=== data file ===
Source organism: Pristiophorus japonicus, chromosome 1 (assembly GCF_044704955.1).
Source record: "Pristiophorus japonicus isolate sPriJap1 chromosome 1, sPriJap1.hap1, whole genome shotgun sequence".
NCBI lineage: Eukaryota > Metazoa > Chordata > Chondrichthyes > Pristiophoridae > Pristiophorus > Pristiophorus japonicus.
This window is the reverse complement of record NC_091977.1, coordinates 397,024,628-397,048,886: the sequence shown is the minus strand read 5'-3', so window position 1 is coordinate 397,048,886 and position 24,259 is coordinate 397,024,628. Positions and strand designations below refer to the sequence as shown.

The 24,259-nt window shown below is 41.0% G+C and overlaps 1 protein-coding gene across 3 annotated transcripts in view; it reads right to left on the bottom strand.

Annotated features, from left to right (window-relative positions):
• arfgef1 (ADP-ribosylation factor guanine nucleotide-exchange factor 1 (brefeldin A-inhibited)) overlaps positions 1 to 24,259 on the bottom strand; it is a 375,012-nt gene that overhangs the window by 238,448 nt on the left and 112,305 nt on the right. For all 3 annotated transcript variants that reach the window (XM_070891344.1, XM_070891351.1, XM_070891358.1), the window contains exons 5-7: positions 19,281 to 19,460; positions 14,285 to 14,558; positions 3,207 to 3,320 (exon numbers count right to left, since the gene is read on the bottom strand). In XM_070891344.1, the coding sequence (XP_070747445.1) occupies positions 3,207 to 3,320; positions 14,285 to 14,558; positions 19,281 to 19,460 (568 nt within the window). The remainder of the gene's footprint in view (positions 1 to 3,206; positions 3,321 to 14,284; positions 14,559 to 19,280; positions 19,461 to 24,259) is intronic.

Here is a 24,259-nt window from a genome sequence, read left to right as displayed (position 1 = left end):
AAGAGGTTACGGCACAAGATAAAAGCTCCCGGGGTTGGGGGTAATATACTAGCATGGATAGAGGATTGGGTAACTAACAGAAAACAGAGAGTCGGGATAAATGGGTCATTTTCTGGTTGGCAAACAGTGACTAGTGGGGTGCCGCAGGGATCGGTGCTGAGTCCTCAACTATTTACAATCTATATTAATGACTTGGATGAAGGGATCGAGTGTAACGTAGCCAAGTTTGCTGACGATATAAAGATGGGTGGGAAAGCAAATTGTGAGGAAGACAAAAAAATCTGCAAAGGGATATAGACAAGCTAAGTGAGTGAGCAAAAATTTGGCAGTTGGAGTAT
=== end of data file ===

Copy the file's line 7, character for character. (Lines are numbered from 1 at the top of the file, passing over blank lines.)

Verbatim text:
• arfgef1 (ADP-ribosylation factor guanine nucleotide-exchange factor 1 (brefeldin A-inhibited)) overlaps positions 1 to 24,259 on the bottom strand; it is a 375,012-nt gene that overhangs the window by 238,448 nt on the left and 112,305 nt on the right. For all 3 annotated transcript variants that reach the window (XM_070891344.1, XM_070891351.1, XM_070891358.1), the window contains exons 5-7: positions 19,281 to 19,460; positions 14,285 to 14,558; positions 3,207 to 3,320 (exon numbers count right to left, since the gene is read on the bottom strand). In XM_070891344.1, the coding sequence (XP_070747445.1) occupies positions 3,207 to 3,320; positions 14,285 to 14,558; positions 19,281 to 19,460 (568 nt within the window). The remainder of the gene's footprint in view (positions 1 to 3,206; positions 3,321 to 14,284; positions 14,559 to 19,280; positions 19,461 to 24,259) is intronic.